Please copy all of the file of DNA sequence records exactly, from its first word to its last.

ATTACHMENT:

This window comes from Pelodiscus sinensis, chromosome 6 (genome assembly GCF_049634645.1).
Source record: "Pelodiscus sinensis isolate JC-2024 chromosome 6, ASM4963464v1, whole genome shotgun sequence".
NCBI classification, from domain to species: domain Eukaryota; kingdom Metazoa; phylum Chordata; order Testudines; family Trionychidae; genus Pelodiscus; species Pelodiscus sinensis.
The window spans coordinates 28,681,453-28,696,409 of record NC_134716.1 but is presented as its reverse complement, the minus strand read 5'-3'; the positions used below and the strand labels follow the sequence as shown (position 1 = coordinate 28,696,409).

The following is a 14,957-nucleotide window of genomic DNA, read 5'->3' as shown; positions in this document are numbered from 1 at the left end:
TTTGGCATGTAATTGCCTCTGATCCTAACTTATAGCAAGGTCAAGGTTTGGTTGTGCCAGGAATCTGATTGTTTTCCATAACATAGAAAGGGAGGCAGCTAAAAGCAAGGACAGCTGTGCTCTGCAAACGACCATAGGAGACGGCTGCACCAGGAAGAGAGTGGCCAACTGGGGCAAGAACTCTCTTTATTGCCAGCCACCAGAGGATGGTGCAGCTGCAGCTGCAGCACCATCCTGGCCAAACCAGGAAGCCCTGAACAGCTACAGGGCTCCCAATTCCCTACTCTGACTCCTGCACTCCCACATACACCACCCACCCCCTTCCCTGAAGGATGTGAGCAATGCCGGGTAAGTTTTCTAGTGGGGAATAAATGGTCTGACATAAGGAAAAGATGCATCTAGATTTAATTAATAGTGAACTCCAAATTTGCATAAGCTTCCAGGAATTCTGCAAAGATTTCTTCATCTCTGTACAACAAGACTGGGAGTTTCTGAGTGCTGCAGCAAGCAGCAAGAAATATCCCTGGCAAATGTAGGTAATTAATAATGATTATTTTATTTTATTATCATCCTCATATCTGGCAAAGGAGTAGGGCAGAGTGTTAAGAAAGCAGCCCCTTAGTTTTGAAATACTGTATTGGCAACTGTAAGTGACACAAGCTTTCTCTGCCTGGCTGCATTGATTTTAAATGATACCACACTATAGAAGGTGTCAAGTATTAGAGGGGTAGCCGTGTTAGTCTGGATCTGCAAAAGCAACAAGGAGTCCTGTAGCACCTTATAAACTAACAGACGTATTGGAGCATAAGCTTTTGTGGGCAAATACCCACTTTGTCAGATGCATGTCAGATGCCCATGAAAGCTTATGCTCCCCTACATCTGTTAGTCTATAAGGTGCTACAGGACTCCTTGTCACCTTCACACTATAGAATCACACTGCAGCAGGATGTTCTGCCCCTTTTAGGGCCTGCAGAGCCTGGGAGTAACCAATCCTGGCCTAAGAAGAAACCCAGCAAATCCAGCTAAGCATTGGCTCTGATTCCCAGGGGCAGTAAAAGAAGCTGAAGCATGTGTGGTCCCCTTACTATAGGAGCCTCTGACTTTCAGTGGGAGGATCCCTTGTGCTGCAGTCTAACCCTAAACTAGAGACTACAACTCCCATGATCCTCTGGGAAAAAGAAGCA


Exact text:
This window comes from Pelodiscus sinensis, chromosome 6 (genome assembly GCF_049634645.1).
Source record: "Pelodiscus sinensis isolate JC-2024 chromosome 6, ASM4963464v1, whole genome shotgun sequence".
NCBI classification, from domain to species: domain Eukaryota; kingdom Metazoa; phylum Chordata; order Testudines; family Trionychidae; genus Pelodiscus; species Pelodiscus sinensis.
The window spans coordinates 28,681,453-28,696,409 of record NC_134716.1 but is presented as its reverse complement, the minus strand read 5'-3'; the positions used below and the strand labels follow the sequence as shown (position 1 = coordinate 28,696,409).

The following is a 14,957-nucleotide window of genomic DNA, read 5'->3' as shown; positions in this document are numbered from 1 at the left end:
TTTGGCATGTAATTGCCTCTGATCCTAACTTATAGCAAGGTCAAGGTTTGGTTGTGCCAGGAATCTGATTGTTTTCCATAACATAGAAAGGGAGGCAGCTAAAAGCAAGGACAGCTGTGCTCTGCAAACGACCATAGGAGACGGCTGCACCAGGAAGAGAGTGGCCAACTGGGGCAAGAACTCTCTTTATTGCCAGCCACCAGAGGATGGTGCAGCTGCAGCTGCAGCACCATCCTGGCCAAACCAGGAAGCCCTGAACAGCTACAGGGCTCCCAATTCCCTACTCTGACTCCTGCACTCCCACATACACCACCCACCCCCTTCCCTGAAGGATGTGAGCAATGCCGGGTAAGTTTTCTAGTGGGGAATAAATGGTCTGACATAAGGAAAAGATGCATCTAGATTTAATTAATAGTGAACTCCAAATTTGCATAAGCTTCCAGGAATTCTGCAAAGATTTCTTCATCTCTGTACAACAAGACTGGGAGTTTCTGAGTGCTGCAGCAAGCAGCAAGAAATATCCCTGGCAAATGTAGGTAATTAATAATGATTATTTTATTTTATTATCATCCTCATATCTGGCAAAGGAGTAGGGCAGAGTGTTAAGAAAGCAGCCCCTTAGTTTTGAAATACTGTATTGGCAACTGTAAGTGACACAAGCTTTCTCTGCCTGGCTGCATTGATTTTAAATGATACCACACTATAGAAGGTGTCAAGTATTAGAGGGGTAGCCGTGTTAGTCTGGATCTGCAAAAGCAACAAGGAGTCCTGTAGCACCTTATAAACTAACAGACGTATTGGAGCATAAGCTTTTGTGGGCAAATACCCACTTTGTCAGATGCATGTCAGATGCCCATGAAAGCTTATGCTCCCCTACATCTGTTAGTCTATAAGGTGCTACAGGACTCCTTGTCACCTTCACACTATAGAATCACACTGCAGCAGGATGTTCTGCCCCTTTTAGGGCCTGCAGAGCCTGGGAGTAACCAATCCTGGCCTAAGAAGAAACCCAGCAAATCCAGCTAAGCATTGGCTCTGATTCCCAGGGGCAGTAAAAGAAGCTGAAGCATGTGTGGTCCCCTTACTATAGGAGCCTCTGACTTTCAGTGGGAGGATCCCTTGTGCTGCAGTCTAACCCTAAACTAGAGACTACAACTCCCATGATCCTCTGGGAAAAAGAAGCA